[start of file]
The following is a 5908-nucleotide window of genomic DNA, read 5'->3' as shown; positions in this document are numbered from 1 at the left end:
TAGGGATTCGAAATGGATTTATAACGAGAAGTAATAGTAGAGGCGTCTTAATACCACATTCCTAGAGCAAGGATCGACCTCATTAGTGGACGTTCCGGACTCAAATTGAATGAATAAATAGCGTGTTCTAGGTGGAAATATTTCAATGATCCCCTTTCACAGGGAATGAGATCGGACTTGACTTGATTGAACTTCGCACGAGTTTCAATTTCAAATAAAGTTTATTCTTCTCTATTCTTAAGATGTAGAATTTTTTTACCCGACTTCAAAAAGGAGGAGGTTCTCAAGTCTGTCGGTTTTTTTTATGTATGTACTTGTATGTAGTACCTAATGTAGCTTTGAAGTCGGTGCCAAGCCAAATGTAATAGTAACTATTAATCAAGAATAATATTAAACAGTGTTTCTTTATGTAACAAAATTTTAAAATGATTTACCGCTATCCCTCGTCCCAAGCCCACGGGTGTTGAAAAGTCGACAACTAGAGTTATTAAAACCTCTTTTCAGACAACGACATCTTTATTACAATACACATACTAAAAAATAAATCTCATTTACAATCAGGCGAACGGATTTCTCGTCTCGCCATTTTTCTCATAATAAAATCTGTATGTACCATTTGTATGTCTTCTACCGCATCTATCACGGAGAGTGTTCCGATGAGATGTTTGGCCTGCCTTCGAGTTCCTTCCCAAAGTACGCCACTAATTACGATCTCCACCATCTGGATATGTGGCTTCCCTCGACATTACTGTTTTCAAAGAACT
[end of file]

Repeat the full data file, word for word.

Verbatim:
The following is a 5908-nucleotide window of genomic DNA, read 5'->3' as shown; positions in this document are numbered from 1 at the left end:
TAGGGATTCGAAATGGATTTATAACGAGAAGTAATAGTAGAGGCGTCTTAATACCACATTCCTAGAGCAAGGATCGACCTCATTAGTGGACGTTCCGGACTCAAATTGAATGAATAAATAGCGTGTTCTAGGTGGAAATATTTCAATGATCCCCTTTCACAGGGAATGAGATCGGACTTGACTTGATTGAACTTCGCACGAGTTTCAATTTCAAATAAAGTTTATTCTTCTCTATTCTTAAGATGTAGAATTTTTTTACCCGACTTCAAAAAGGAGGAGGTTCTCAAGTCTGTCGGTTTTTTTTATGTATGTACTTGTATGTAGTACCTAATGTAGCTTTGAAGTCGGTGCCAAGCCAAATGTAATAGTAACTATTAATCAAGAATAATATTAAACAGTGTTTCTTTATGTAACAAAATTTTAAAATGATTTACCGCTATCCCTCGTCCCAAGCCCACGGGTGTTGAAAAGTCGACAACTAGAGTTATTAAAACCTCTTTTCAGACAACGACATCTTTATTACAATACACATACTAAAAAATAAATCTCATTTACAATCAGGCGAACGGATTTCTCGTCTCGCCATTTTTCTCATAATAAAATCTGTATGTACCATTTGTATGTCTTCTACCGCATCTATCACGGAGAGTGTTCCGATGAGATGTTTGGCCTGCCTTCGAGTTCCTTCCCAAAGTACGCCACTAATTACGATCTCCACCATCTGGATATGTGGCTTCCCTCGACATTACTGTTTTCAAAGAACT